Art and his wife, Mary, established scholarships and fellowships for UC Berkeley and Stanford. Their many philanthropic contributions went to places such as the Palo Alto Medical Foundation, Stanford Hospital and Lucile Packard Children’s Hospital.

Art passed away peacefully at his home on May 17, 2012, at the age of 92.

A celebration of life

Art’s memorial service included his wife of 69 years, his four children, five grandchildren and two great-grandchildren. Guests also included many long-time employees of HP and Agilent.

“Art never changed, he never seemed to age,” said retired HP Vice President Paul Ely. “Throughout his life he continued to exemplify integrity, trust and the best of the HP Way. Art brought peace, calm and laughter to all around him. It’s no wonder he was so widely admired.”

“His engineering style was always helpful, his vision clear and concise,” John Minck recalled. “I still remember Art, when asked a typically uninformed marketing question by me, would pull out pencil and paper and in a very small script and diagrams lead me to the right answer for a customer.”

“I was at the management meeting where [HP Manufacturing Vice President] Bruce Wholey was forecasting the size of the spectrum analyzer market,” said Alan Bagley, another coworker. “He wanted to show that Art’s new instrument would be very profitable if it only reached 40 percent of the market.

“A year or two later, HP had reached 300 percent of that projected market number. What Art had done was redefine what a spectrum analyzer was. The Hewlett-Packard Company had to form a new division to handle the business.”

Interesting facts

HP Team Visiting China

  • Art had the same birthday—February 11—as famed inventor Thomas Edison.
  • Art had no plans to attend college. One of his high school teachers, convinced of Art’s potential, applied to UCLA for him.
  • While working at MIT during WWII, Art also moonlighted at the Browning Laboratories, where he developed the first AM/FM radio receiver.
  • As the first Asian-American technologist in Silicon Valley, Art faced many cultural barriers. In 1946, it was illegal for Chinese-Americans to rent or buy property in desirable areas of Palo Alto, Calif. Art had to purchase his property near the city limits.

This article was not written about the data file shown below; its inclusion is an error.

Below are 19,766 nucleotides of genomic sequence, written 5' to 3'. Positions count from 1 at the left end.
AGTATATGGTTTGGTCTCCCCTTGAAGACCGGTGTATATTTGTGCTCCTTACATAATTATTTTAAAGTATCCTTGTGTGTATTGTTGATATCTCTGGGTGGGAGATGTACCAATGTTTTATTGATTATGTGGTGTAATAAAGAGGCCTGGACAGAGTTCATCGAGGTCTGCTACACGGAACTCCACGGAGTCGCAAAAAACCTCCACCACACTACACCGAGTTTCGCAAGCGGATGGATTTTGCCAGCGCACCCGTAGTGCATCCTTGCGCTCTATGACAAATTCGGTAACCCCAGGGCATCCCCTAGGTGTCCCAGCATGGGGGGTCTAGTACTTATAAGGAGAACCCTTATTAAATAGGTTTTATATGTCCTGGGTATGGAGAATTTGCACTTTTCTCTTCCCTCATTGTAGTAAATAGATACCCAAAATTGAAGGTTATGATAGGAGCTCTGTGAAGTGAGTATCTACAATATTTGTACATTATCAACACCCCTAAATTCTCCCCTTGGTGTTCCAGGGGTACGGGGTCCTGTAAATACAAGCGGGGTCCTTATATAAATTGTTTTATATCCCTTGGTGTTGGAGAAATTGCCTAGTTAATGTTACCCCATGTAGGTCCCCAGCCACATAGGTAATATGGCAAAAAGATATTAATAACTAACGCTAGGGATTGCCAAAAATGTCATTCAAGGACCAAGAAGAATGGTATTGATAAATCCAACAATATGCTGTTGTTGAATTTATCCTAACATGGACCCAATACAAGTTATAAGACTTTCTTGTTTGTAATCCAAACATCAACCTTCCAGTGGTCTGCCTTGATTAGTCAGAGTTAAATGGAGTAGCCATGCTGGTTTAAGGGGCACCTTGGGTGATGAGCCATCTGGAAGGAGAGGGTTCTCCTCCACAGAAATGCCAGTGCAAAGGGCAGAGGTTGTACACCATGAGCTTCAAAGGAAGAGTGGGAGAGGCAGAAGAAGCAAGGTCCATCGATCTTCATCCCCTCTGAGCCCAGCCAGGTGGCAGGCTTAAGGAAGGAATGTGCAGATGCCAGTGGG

• Art didn’t earn a master’s degree in electrical engineering until 1968, from Stanford University.
  • In 1979, Art went with HP President John Young to the just-opened People’s Republic of China as a technology lecturer. He would return to China three more times to help the country come up to speed on engineering innovations.

One of the best stories came from Art’s grandson, Christopher Wong, about a time his grandfather was caught speeding:

“Grandpa was ‘coasting’ probably around 75 or 80 miles per hour down this stretch, and sure enough there was a highway patrol officer waiting at the bottom to catch us.

Art Fong with old HP Badge

“After stopping us, the female patrol officer walked up to the door and asked Grandpa, ‘Hi, sir, do you know how fast you were going?’ to which he responded innocently, ‘I don’t know officer, but it was probably a little fast.’ She pulled out her radar gun and it showed his speed limit easily being over the 45 mile per hour limit for the road.

“He smiled. ‘Hey, did you know I helped invent radar?’ he said very matter-of-factly.

“She looked at him skeptically. ‘Yeah, I’m sure you did.’

“Well, this was Grandpa’s cue, and he launched into his back story about his time as a young engineer at MIT in the midst of WWII working on secret projects, complete with details, all while she started to write him up a ticket. She nodded courteously as he went on with the story, but clearly she wasn’t buying it as an excuse out of the ticket.

“As he wrapped up the story, she handed him the ticket. She said, ‘That’s a nice story, sir. Here’s your ticket. You’ll receive further notice of instructions in the mail in two to three weeks.’
“‘What, you don’t believe me?’ my grandpa replied, exasperated.

“‘Uh, no. But I wrote you a ticket for speeding 50 in a 45 zone, rather than 75 in a 45 zone, since you were so entertaining.’”